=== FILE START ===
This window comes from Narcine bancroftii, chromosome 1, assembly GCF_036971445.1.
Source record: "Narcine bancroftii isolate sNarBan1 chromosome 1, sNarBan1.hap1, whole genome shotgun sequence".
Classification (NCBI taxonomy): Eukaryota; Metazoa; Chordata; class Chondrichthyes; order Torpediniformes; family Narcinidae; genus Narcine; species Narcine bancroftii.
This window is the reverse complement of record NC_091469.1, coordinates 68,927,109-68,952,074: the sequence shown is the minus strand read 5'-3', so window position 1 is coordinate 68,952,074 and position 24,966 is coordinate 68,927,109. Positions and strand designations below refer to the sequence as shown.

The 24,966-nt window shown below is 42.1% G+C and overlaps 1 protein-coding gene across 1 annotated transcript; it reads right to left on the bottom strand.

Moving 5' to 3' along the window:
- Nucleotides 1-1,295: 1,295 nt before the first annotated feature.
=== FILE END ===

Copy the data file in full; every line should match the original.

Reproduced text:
This window comes from Narcine bancroftii, chromosome 1, assembly GCF_036971445.1.
Source record: "Narcine bancroftii isolate sNarBan1 chromosome 1, sNarBan1.hap1, whole genome shotgun sequence".
Classification (NCBI taxonomy): Eukaryota; Metazoa; Chordata; class Chondrichthyes; order Torpediniformes; family Narcinidae; genus Narcine; species Narcine bancroftii.
This window is the reverse complement of record NC_091469.1, coordinates 68,927,109-68,952,074: the sequence shown is the minus strand read 5'-3', so window position 1 is coordinate 68,952,074 and position 24,966 is coordinate 68,927,109. Positions and strand designations below refer to the sequence as shown.

The 24,966-nt window shown below is 42.1% G+C and overlaps 1 protein-coding gene across 1 annotated transcript; it reads right to left on the bottom strand.

Moving 5' to 3' along the window:
- Nucleotides 1-1,295: 1,295 nt before the first annotated feature.